Defects in histone methyltransferases (HMTs) are major contributing factors in neurodevelopmental disorders (NDDs). Heterozygous variants of SETD1A involved in histone H3 lysine 4 (H3K4) methylation were previously identified in individuals with schizophrenia. Here, we define the clinical features of the Mendelian syndrome associated with haploinsufficiency of SETD1A by investigating 15 predominantly pediatric individuals who all have de novo SETD1A variants. These individuals present with a core set of symptoms comprising global developmental delay and/or intellectual disability, subtle facial dysmorphisms, behavioral and psychiatric problems. We examined cellular phenotypes in three patient-derived lymphoblastoid cell lines with three variants: p.Gly535Alafs*12, c.4582-2_4582delAG, and p.Tyr1499Asp. These patient cell lines displayed DNA damage repair defects that were comparable to previously observed RNAi-mediated depletion of SETD1A. This suggested that these variants, including the p.Tyr1499Asp in the catalytic SET domain, behave as loss-of-function (LoF) alleles. Previous studies demonstrated a role for SETD1A in cell cycle control and differentiation. However, individuals with SETD1A variants do not show major structural brain defects or severe microcephaly, suggesting that defective proliferation and differentiation of neural progenitors is unlikely the single underlying cause of the disorder. We show here that the Drosophila melanogaster SETD1A orthologue is required in postmitotic neurons of the fly brain for normal memory, suggesting a role in post development neuronal function. Together, this study defines a neurodevelopmental disorder caused by dominant de novo LoF variants in SETD1A and further supports a role for H3K4 methyltransferases in the regulation of neuronal processes underlying normal cognitive functioning.
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We are grateful to all individuals and their parents for participating in this study. This work was supported by the Netherlands Organization for Health Research and Development (ZonMw grant 91718310) to TK, ERA-NET NEURON-102 SYNSCHIZ (grant 013-17-003 4538) to DS, Canadian Institutes of Health Research, Canadian Foundation for Innovation, and the Canada Research Chairs Program to JMK, MRC Career Development Fellowship (MR/P009085/1) and a University of Birmingham Fellowship to MRH. We thank the Bloomington Drosophila Stock Center at Indiana University for providing all Drosophila strains used in this study. Sequencing and analysis for patient 2 were provided by the Broad Institute of MIT and Harvard Center for Mendelian Genomics (Broad CMG) and was funded by the National Human Genome Research Institute, the National Eye Institute, and the National Heart, Lung and Blood Institute grant UM1 HG008900 and in part by National Human Genome Research Institute grant R01 HG009141.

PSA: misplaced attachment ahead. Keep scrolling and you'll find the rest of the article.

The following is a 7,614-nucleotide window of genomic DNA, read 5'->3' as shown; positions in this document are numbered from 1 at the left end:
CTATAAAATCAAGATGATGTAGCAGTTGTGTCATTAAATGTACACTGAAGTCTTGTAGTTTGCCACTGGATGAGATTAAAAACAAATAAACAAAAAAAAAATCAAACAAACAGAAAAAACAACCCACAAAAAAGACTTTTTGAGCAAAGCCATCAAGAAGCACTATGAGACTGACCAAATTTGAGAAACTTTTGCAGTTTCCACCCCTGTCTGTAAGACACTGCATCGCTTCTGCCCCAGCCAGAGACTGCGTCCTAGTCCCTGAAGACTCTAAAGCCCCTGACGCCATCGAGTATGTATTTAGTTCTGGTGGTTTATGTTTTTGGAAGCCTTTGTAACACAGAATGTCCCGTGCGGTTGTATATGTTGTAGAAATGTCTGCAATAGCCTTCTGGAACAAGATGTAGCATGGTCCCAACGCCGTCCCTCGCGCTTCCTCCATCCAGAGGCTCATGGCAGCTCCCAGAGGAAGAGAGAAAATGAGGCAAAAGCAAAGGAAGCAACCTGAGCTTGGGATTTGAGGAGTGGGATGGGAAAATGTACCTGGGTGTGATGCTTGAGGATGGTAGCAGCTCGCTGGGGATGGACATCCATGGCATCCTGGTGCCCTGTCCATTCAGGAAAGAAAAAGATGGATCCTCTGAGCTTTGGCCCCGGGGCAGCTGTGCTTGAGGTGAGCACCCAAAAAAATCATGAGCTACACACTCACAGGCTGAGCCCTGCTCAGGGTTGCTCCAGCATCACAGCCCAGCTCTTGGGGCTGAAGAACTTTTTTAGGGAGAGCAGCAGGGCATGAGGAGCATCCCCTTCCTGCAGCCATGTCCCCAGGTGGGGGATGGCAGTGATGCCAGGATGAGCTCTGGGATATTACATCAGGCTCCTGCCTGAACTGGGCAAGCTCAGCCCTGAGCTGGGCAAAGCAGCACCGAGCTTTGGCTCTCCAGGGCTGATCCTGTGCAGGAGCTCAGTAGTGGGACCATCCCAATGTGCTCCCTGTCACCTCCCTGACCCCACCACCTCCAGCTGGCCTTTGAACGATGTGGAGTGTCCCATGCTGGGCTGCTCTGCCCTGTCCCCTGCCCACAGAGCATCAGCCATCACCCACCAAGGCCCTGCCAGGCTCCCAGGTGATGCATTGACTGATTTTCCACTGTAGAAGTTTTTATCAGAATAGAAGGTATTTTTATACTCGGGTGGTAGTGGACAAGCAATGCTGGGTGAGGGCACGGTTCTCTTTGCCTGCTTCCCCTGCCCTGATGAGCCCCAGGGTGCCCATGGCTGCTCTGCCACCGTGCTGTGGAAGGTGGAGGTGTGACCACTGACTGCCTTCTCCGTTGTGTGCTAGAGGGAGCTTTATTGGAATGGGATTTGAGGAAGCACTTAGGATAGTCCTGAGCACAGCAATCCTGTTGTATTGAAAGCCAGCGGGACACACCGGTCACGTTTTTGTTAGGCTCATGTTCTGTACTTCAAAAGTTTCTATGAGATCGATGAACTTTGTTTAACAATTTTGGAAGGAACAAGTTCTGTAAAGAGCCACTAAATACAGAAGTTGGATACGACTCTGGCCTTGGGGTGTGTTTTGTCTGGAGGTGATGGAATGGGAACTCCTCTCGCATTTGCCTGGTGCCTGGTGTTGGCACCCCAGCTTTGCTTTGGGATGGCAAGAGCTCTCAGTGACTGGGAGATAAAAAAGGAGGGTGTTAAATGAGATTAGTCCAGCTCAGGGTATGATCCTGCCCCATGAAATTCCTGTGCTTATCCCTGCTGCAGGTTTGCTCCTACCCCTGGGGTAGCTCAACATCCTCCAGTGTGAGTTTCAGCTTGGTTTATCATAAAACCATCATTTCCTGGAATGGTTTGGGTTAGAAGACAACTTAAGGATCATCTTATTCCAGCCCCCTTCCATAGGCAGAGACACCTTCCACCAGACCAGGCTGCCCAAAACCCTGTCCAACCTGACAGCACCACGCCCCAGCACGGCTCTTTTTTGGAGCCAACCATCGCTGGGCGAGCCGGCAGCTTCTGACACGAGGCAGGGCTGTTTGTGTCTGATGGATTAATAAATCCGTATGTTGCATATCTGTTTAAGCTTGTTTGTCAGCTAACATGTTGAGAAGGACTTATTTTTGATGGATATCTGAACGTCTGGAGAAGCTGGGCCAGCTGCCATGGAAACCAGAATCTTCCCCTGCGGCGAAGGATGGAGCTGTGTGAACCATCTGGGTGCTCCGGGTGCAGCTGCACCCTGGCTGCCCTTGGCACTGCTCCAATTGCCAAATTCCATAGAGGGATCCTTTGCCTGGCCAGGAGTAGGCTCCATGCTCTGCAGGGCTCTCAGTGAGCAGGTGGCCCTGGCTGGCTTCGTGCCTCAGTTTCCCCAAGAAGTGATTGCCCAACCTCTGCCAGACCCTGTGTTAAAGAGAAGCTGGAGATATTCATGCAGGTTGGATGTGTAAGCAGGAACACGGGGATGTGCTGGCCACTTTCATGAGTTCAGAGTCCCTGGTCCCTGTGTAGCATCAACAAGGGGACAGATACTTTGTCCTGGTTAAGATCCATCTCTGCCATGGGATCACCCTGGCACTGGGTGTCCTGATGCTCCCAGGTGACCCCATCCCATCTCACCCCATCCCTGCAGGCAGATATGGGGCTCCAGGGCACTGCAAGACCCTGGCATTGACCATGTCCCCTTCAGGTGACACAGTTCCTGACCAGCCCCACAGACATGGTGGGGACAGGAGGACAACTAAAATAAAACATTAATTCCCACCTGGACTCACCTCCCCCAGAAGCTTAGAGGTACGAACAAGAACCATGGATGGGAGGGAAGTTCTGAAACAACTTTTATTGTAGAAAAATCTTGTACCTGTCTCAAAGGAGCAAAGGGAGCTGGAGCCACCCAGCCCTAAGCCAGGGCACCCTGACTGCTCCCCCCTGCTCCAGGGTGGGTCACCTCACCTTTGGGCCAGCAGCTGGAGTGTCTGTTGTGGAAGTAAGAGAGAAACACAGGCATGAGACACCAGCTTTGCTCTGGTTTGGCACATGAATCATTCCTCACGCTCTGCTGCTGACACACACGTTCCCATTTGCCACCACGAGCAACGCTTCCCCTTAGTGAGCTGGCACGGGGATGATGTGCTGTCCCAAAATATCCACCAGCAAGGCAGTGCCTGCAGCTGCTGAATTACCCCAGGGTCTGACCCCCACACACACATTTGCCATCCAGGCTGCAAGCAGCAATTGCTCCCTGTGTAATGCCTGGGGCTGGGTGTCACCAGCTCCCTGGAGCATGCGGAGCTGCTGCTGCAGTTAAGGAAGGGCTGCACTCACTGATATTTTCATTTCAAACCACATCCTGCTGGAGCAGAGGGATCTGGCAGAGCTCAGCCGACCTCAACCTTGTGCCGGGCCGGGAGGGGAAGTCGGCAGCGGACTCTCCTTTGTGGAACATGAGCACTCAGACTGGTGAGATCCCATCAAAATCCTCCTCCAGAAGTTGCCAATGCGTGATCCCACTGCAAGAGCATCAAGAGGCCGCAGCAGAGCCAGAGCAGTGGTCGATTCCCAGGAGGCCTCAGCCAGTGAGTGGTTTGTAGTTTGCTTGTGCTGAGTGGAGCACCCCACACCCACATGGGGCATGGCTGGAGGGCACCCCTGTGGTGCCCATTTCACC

Conflict of interest
All contributors have read and approved the submission to the journal. MTC and KM are employees of GeneDx. We are not aware of any other conflict of interest.
All procedures performed in studies involving human participants were in accordance with the ethical standards of the institutional and/or national research committee and with the 1964 Helsinki declaration and its later amendments or comparable ethical standards.
Informed consent was obtained from all individual participants included in the study as part of the diagnostic workflow. Additional informed consent was obtained from all individual participants for whom identifying information is included in this article.
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Kummeling, J., Stremmelaar, D.E., Raun, N. et al. Characterization of SETD1A haploinsufficiency in humans and Drosophila defines a novel neurodevelopmental syndrome. Mol Psychiatry (2020). https://doi.org/10.1038/s41380-020-0725-5